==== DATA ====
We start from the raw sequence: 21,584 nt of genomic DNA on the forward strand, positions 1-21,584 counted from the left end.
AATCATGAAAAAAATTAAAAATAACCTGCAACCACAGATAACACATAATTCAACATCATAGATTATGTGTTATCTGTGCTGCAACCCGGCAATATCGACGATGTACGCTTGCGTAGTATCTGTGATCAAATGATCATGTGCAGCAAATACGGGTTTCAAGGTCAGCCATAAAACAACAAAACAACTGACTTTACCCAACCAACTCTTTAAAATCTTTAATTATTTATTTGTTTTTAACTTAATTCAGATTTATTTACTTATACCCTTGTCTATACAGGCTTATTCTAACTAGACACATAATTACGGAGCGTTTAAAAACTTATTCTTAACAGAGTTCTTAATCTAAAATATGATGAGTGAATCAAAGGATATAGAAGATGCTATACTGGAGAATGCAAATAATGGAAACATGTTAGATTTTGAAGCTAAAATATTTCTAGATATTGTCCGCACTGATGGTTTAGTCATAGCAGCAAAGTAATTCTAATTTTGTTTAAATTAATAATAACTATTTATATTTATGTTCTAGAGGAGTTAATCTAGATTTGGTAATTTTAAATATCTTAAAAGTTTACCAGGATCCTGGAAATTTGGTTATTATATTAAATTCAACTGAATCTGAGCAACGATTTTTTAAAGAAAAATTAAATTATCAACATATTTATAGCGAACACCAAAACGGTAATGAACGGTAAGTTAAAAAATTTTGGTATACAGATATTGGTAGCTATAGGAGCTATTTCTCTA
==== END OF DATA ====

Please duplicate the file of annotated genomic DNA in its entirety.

We start from the raw sequence: 21,584 nt of genomic DNA on the forward strand, positions 1-21,584 counted from the left end.
AATCATGAAAAAAATTAAAAATAACCTGCAACCACAGATAACACATAATTCAACATCATAGATTATGTGTTATCTGTGCTGCAACCCGGCAATATCGACGATGTACGCTTGCGTAGTATCTGTGATCAAATGATCATGTGCAGCAAATACGGGTTTCAAGGTCAGCCATAAAACAACAAAACAACTGACTTTACCCAACCAACTCTTTAAAATCTTTAATTATTTATTTGTTTTTAACTTAATTCAGATTTATTTACTTATACCCTTGTCTATACAGGCTTATTCTAACTAGACACATAATTACGGAGCGTTTAAAAACTTATTCTTAACAGAGTTCTTAATCTAAAATATGATGAGTGAATCAAAGGATATAGAAGATGCTATACTGGAGAATGCAAATAATGGAAACATGTTAGATTTTGAAGCTAAAATATTTCTAGATATTGTCCGCACTGATGGTTTAGTCATAGCAGCAAAGTAATTCTAATTTTGTTTAAATTAATAATAACTATTTATATTTATGTTCTAGAGGAGTTAATCTAGATTTGGTAATTTTAAATATCTTAAAAGTTTACCAGGATCCTGGAAATTTGGTTATTATATTAAATTCAACTGAATCTGAGCAACGATTTTTTAAAGAAAAATTAAATTATCAACATATTTATAGCGAACACCAAAACGGTAATGAACGGTAAGTTAAAAAATTTTGGTATACAGATATTGGTAGCTATAGGAGCTATTTCTCTA